The Trojan War that we read about in The Iliad and The Odyssey wasn't the first Trojan War. Hercules, with much less fanfare than Agamemnon, gathered together enough men to fill 6 ships, sailed to Troy, sacked the city and destroyed most of the royal family. One of Hercules' band, Telamon, was father to one of the two Ajaxes who fought in the later, Homeric War. One of the two royal survivors -- children of the king who had so annoyed Hercules that he attacked the king's city for revenge -- was Podarkes, but we know of him as King Priam, father of Paris and Hector.Although the Greek gods could inflict horrible punishments on the general populace, they were unable to get what they were promised from King Laomedon, a man whose salient trait was treachery. Hercules, facing the same broken promise, got more direct revenge by destroying Laomedon's city of Troy (Ilium). These events happened before the destruction of Troy in the Homeric epics, the Iliad and Odyssey.
In Apollodorus' stories of Hercules, the Greek hero landed at Troy, after an encounter with the Amazons that resulted in his obtaining Queen Hippolyte's belt. Elsewhere, the Amazon adventure was later. Troy was, at the time, ruled by the father of King Priam of Trojan War fame. This king's name was Laomedon. He was an uncle of Anchises, father of the Trojan prince Aeneas who led his band of followers to Italy and eventually to found Rome. Laomedon's father was Ilus who built the city of Ilium (Troy). Going back another generation, the father of Ilus was Tros, after whom the country of Troy was named. One of Laomedon's uncles was the very Ganymede whom Zeus abducted. In exchange for Ganymede, Zeus gave Tros special horses which Laomedon inherited.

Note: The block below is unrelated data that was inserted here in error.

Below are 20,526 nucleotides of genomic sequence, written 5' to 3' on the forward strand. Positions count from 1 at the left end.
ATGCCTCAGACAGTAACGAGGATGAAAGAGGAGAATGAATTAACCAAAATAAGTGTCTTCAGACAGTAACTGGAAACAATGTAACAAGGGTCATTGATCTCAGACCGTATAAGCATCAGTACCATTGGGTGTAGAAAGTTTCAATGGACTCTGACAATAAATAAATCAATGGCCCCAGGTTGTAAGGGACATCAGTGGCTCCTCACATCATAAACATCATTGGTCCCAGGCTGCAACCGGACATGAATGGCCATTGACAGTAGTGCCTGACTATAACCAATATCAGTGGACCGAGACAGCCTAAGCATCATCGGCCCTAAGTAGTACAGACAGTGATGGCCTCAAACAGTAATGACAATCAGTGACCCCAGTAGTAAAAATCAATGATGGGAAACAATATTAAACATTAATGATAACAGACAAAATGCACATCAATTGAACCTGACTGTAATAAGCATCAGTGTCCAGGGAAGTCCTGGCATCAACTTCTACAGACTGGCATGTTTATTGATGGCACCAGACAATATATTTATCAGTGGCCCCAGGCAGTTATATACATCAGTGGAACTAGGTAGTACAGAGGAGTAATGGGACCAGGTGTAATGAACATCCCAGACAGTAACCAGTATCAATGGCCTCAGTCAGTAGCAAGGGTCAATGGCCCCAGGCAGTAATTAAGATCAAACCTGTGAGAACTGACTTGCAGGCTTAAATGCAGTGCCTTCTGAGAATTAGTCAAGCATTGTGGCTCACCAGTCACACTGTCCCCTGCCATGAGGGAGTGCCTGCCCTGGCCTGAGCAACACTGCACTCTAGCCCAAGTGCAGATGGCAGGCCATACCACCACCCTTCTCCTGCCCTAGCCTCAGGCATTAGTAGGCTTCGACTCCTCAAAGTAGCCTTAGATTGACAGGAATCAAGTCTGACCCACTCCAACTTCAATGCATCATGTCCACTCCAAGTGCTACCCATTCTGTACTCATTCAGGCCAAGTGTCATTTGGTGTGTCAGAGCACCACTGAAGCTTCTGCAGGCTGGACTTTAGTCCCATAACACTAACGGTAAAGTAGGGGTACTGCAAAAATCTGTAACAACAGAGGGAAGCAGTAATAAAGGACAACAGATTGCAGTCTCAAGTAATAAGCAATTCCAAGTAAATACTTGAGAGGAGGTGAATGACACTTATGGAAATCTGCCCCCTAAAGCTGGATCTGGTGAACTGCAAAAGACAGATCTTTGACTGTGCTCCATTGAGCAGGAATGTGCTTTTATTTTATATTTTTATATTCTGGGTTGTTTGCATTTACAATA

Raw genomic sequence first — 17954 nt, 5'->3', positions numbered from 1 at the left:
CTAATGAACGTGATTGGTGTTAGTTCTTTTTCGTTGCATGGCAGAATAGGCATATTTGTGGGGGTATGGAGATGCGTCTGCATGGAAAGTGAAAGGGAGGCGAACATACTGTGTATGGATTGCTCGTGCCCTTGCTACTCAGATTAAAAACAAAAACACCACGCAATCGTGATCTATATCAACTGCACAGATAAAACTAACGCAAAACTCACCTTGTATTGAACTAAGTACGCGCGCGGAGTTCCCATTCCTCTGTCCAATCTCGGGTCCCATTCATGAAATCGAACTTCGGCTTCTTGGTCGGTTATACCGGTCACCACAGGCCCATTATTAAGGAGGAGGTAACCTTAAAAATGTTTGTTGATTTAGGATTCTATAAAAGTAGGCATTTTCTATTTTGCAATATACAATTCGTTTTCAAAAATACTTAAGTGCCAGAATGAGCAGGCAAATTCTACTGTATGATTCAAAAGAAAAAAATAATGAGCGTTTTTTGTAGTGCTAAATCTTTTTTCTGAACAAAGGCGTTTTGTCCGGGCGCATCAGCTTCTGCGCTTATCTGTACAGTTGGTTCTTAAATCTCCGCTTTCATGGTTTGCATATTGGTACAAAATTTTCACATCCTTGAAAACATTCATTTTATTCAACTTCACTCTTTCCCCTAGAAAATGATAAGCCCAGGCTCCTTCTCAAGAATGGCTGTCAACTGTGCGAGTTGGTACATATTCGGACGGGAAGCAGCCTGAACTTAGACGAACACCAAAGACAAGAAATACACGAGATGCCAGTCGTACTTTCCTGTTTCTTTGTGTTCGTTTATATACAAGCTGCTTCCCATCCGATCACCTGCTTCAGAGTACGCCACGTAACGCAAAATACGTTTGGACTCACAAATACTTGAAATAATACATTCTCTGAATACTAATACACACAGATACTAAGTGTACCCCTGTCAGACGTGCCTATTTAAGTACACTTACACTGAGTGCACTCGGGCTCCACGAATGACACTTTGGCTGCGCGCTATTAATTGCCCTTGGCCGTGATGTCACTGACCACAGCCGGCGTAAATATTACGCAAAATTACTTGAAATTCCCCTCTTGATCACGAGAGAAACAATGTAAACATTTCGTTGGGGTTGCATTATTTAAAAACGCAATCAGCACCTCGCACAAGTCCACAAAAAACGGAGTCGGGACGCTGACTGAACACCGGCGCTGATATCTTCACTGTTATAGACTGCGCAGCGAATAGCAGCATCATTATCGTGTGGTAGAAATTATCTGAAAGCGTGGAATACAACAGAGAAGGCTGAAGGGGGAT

Cities of the period were fortified with walls to prevent the enemy from attacking. Ilium needed a wall. When Apollo and Poseidon presented themselves to Laomedon offering to build him the necessary walls [Iliad 7.452-3*] (either to serve as punishment for rebelling against Zeus or as a plot to test Laomedon), Laomedon took them up on it and promised to pay them specific wages. However, once the walls were built, Laomedon reneged on his promise.
The two gods were unhappy. According to Apollodorus, Apollo sent a pestilence; Poseidon, a sea monster as punishment. To save his city, Laomedon was prepared to expose his daughter Hesione -- as was done in different stories, to Andromeda and Psyche. Hercules arrived in time to prevent Hesione from being eaten by the sea monster. Laomedon promised him his special horses if only he would rescue the princess. Hercules agreed.
Carrying a sword, Hercules approached the enormous sea monster. He allowed himself to be swallowed and spent three days in the monster's interior. He used the sword to sever the sea creature's tongue and then re-emerged -- possibly bald. Hercules asked for his horses, but Laomedon once again reneged.
Hercules couldn't conjure up a sea monster or a plague at will, but what he could do, he did. He called up a band of friends to help him get revenge. The small army -- filling only 6 ships -- sacked Troy and put Laomedon and most of his children to death. Hesione was saved (concubine to Hercules' follower Telamon, the father of Ajax and the first to enter the walled city of Troy), and so was one of her brothers, Podarkes, ransomed with a gold-embroidered veil or redeemed for words against his father. Henceforth Podarkes was known by a new name said to refer etymologically to ransom: His new name was Priam.
The Heroes of the Greeks, by C. Kerenyi
"The Building of the City Walls: Troy and Asgard," by Joseph Fontenrose. The Journal of American Folklore, Vol. 96, No. 379 (Jan. - Mar., 1983), pp. 53-63.
"The Capture of Troy by Heracles," by J. M. Scammell, The Classical Journal, Vol. 29, No. 6 (Mar., 1934) pp. 418-428.
* Iliad 21. 441-57 puts Poseidon on the wall detail with Apollo herding for Laomedon.